The wave of "Fight for $15" demonstrations that swept the country Wednesday were in themselves a big deal – actions in more than 230 cities in the United States and in several foreign cities in which hundreds of thousands of workers walked off their jobs to protest low wages and their lack of bargaining power.
But these actions fit into what has become a much larger effort to repair and reshape an American economy that for workers is fundamentally broken. It puts on notice politicians who offer workers patches and palliatives to soften the blows of actions that have served to shrink the middle class and concentrate wealth at the top. This is not about remediation. The demand is for restructuring.
Remaking the economy so that workers once again reap the due rewards of their work – and have the power to demand dignity, respect and fairness in the workplace – is one of the key themes at the Populism2015 conference this weekend, jointly organized by National People's Action, Alliance for a Just Society, USAction and the Campaign for America's Future.
It is not by happenstance that the first two items on the platform of the Populism2015 platform, "Building a Movement for People and the Planet," relate directly to improving the plight of workers in today's economy. The first plank is a call to "Rebuild America for the 21st Century and Create Jobs for All," and the second is a demand to "Raise Wages, Empower Workers and Reverse Inequality."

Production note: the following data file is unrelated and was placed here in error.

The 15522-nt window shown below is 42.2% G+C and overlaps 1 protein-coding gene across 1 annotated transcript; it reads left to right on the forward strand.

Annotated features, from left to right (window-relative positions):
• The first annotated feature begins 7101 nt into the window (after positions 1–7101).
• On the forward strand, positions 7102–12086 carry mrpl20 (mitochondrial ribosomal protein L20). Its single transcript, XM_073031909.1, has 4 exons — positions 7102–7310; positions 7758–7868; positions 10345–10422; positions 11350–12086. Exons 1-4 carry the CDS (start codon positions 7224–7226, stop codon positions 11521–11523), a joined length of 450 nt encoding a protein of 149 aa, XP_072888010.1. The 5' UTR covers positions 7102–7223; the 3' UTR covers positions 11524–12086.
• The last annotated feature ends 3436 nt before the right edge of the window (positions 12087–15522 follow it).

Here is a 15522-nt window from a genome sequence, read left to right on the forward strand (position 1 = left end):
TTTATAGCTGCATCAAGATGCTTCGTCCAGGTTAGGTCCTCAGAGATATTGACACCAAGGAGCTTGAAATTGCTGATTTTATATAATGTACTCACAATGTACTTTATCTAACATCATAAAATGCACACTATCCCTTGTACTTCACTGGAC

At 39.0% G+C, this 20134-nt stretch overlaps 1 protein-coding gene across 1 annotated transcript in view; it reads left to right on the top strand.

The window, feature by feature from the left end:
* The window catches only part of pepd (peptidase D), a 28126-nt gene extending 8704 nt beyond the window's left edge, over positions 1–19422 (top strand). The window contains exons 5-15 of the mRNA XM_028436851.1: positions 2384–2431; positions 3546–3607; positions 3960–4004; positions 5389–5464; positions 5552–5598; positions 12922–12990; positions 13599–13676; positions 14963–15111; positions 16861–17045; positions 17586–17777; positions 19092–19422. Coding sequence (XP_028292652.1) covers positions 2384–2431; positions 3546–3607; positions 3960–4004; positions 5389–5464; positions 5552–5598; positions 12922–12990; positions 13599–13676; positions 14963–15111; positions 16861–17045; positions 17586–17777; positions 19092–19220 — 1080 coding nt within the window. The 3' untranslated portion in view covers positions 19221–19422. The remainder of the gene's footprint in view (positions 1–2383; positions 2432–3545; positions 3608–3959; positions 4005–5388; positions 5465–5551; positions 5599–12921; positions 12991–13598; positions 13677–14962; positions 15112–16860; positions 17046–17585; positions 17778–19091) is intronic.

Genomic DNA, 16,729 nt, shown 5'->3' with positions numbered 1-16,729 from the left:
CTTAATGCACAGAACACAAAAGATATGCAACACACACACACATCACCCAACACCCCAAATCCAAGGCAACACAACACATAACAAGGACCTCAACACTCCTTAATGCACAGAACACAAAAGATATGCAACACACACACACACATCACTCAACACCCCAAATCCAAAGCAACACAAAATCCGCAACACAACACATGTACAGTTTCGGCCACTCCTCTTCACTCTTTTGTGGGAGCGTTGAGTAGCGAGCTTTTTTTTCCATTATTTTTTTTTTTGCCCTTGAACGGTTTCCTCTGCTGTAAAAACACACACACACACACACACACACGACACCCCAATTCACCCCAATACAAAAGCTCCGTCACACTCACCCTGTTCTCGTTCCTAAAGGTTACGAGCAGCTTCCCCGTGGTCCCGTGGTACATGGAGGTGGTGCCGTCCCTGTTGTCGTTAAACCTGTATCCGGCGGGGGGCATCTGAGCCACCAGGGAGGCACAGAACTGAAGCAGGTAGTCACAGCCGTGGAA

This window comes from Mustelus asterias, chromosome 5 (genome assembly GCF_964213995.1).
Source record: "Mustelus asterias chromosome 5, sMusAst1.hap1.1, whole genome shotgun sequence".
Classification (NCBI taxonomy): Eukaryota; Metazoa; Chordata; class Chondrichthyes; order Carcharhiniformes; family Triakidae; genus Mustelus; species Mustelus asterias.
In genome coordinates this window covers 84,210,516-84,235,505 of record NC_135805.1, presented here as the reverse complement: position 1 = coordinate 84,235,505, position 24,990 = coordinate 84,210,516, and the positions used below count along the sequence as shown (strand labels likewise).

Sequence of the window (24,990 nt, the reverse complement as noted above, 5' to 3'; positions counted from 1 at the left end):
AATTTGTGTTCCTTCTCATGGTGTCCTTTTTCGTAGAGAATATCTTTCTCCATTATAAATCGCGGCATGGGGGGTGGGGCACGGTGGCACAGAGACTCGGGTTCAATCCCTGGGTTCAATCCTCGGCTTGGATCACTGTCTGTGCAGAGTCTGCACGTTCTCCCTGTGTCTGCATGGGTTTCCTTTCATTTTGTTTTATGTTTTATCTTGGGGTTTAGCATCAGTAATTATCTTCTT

During the conference, people involved in some of this week's "Fight for $15" actions will join with people active in other worker movements around the country, both locally and nationally. It's a convergence of several related mobilizations:
● Labor leaders and community activists have been pushing for more government spending on the nation's transportation, water and energy systems, and other public assets. But a central demand is that the public dollars spent on these projects pay a living wage, with preferences given to contractors that offer good wages, benefits and either have or would allow union representation. Organizations like Good Jobs Nation have been pressing President Obama to sign a "good jobs" executive order, and parallel efforts have been mounted in several states. Without a movement pressing this issue, it is more lively that upcoming infrastructure bills, such as a transportation reauthorization bill that Congress is expected to debate later this spring, will include language that would drive wages down and give at least tacit cover to contractors to suppress worker organizing.
● As some organizations focus on government spending to create jobs, the "Fed Up" campaign at the Center for Popular Democracy has rallied attention to the policies of the Federal Reserve, which has the power to shut down an economic recovery before it reaches the millions of workers who have yet to benefit from it. Last month the organization held demonstrations in eight cities calling on the Fed to honor its full employment mandate and not take action to slow the economy before the economy has a chance to absorb the people still looking for work. They especially want the Fed to ensure that segments of the population who have been left behind – such as African Americans, who have an unemployment rate that remains around 10 percent, twice that of white Americans – have a chance to catch up. The campaign has been setting up meetings with regional Fed presidents to send the message directly.